Go see SuperCroc at the Sternberg Museum if you have a chance.

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Fossil ‘discovery’ rewrites history

Originally published in the Hays Daily News 21 February 2010

By MIKE CORN
mcorn@dailynews.net

For nearly 40 years, it’s been tucked away in a storage room at the University of Kansas, little more than a bag of bones that at the time it was collected struck even the most experienced as unusual.

The late Marion Bonner was right: The discovery in 1971 by his son Chuck then 21, was indeed unusual.

On Thursday, scientists announced that it was deserving of its own genus, proving to be something of a missing link between the oceans of 100 million years ago and today.

The announcement was made Thursday in Science Magazine.

The fossil, representing a massive filter-feeder much like the blue whale of today, was named Bonnerichthys, in honor of the Bonner family — responsible for outstanding fossil discoveries in the chalk bluffs of northwest Kansas.

Several of those discoveries are on display at Sternberg Museum of Natural History, as well as other museums.

The Bonnerichthys discovery came not from a recent collection, but from one that Chuck Bonner discovered in 1971 in Logan County while on a fossil-collecting expedition with his family.

“That was pretty nice,” Bonner said Friday. “Pretty nice to have a genus named after us.”

Several individual species have been named for Marion Bonner, who collected fossils alongside George Sternberg, founder of the Sternberg Museum.

While it was discovered by Chuck Bonner, the excavation work fell to his father.

“Dad knew when he was digging on it, it was something different,” Bonner said.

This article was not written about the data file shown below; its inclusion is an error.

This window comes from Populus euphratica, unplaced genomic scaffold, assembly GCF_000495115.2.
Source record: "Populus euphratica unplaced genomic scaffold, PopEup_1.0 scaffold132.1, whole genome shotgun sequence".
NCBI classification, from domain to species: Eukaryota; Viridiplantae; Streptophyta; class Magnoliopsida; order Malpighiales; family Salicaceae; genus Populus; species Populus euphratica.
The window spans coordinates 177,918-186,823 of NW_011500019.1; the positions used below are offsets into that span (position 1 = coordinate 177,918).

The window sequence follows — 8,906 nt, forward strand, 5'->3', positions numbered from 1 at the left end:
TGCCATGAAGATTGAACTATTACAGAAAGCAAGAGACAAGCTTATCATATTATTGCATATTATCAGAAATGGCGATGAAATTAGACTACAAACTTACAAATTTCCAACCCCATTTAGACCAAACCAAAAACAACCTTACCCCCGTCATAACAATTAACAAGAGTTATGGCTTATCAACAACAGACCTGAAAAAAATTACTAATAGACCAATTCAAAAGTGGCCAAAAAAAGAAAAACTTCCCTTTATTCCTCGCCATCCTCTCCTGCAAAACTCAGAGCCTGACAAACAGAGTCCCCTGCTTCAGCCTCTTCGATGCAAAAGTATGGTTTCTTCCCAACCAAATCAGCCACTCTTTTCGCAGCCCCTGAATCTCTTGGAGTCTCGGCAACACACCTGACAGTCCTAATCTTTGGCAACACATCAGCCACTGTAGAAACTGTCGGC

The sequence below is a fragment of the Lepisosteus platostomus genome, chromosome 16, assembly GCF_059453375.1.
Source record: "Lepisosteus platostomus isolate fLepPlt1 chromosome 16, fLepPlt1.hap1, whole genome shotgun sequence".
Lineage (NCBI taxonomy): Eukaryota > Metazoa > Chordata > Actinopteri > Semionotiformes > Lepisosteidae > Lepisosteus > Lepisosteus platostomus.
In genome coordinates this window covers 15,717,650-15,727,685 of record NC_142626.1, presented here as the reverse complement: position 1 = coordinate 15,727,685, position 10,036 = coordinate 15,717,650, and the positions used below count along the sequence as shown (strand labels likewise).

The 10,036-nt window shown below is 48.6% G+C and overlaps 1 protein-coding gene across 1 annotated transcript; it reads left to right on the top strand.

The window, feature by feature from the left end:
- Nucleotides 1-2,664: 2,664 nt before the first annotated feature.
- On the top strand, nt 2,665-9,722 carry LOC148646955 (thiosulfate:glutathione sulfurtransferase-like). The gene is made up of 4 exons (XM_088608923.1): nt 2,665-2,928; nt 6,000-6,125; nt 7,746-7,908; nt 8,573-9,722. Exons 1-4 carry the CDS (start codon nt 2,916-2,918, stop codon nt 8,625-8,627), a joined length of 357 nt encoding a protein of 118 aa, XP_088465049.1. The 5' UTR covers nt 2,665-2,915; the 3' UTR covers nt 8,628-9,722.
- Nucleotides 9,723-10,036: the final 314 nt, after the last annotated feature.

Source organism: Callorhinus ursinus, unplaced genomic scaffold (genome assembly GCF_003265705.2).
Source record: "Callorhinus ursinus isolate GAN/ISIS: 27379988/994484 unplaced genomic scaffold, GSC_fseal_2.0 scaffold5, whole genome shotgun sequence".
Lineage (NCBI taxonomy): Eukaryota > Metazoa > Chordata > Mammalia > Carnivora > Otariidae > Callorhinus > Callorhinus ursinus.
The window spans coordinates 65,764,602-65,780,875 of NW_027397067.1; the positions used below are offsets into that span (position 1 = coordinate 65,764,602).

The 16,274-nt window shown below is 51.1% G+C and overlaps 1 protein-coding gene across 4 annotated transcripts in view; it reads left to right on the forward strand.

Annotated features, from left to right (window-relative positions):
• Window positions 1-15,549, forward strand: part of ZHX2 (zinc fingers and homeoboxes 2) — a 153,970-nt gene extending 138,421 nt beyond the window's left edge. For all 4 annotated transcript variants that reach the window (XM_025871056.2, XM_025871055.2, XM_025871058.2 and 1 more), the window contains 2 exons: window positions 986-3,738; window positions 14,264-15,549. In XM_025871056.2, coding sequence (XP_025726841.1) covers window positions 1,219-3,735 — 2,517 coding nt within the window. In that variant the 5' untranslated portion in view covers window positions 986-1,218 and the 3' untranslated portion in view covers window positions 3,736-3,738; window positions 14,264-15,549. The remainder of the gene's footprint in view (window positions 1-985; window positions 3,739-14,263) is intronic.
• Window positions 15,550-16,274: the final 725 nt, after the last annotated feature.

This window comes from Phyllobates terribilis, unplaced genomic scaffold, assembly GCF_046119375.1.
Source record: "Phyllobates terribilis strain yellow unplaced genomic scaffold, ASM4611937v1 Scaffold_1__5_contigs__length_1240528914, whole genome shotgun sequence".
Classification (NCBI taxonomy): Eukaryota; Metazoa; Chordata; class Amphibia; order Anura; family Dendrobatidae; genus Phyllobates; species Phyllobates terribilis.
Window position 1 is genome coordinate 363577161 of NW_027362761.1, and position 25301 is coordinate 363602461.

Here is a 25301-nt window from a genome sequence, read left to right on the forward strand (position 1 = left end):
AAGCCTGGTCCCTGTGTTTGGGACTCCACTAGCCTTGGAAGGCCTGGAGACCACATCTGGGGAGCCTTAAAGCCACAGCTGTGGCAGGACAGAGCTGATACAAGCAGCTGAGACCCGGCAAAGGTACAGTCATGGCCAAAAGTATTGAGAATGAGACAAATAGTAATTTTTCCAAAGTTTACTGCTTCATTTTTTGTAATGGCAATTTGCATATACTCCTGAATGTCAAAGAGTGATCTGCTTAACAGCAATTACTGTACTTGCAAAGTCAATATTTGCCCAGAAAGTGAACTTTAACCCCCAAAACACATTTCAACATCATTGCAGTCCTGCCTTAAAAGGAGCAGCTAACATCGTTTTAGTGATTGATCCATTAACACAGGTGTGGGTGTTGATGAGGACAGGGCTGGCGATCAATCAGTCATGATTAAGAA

“I tell you what, I wasn’t too excited that day. Actually, I was more excited about Dana finding a turtle up above me.”

While the Bonner discovery — once it was cleaned up — was responsible for the naming of a new genus, there’s another and more complete specimen being prepared.

That discovery, coming from land owned by Mahlon and Carolyn Tuttle, has been donated to Sternberg and will provide even richer detail about the fish.

The Gove County specimen was discovered by Kenshu Shimada, an FHSU alumnus now at DePaul University in Chicago, and excavated by Mike Everhart, adjunct curator of paleontology at Sternberg.

Everhart has been thrilled with the credit given to the Bonner family, as well as the fossil that was collected in Gove County.

The trouble with plankton feeders is they are too much like sharks, in that they have little skeletal structure to fossilize. Much of it is cartilage and tissue.

Bones in the skull, for example, were connected by cartilage.

That made it big, but difficult to find, 100 million years later.

“It is the biggest bony fish feeding in the Cretaceous sea,” Everhart said. Generally, the Kansas variety, which makes up the largest percentage, would have been about 30 feet long.

The discovery, that it was a huge fish that fed on plankton, “filled in the blanks.”

Early on, the fish had been classed as a swordfish, but neither sword nor skull had been found.
Everhart said they have now determined that the fish lived from 170 million to 85 million years ago, dying out at the same time the dinosaurs.

“At the end of the Cretaceous, for some reason, the plankton died off,” Everhart said. That spelled doom for the filter feeders as well.

The chain of events have thrilled Everhart and Bonner.

“It’s very exciting to me,” Everhart said of the discovery and its publication in Science Magazine. “It’s not everyday you get a chance to be published in Science. It’s a pretty prestigious publication.”

Determining the fish was a filter feeder was just as significant.

“It was just an ‘aha’ moment,” he said. “We figured out what was going on.”

“He would have been swelling with pride,” Bonner said of his father.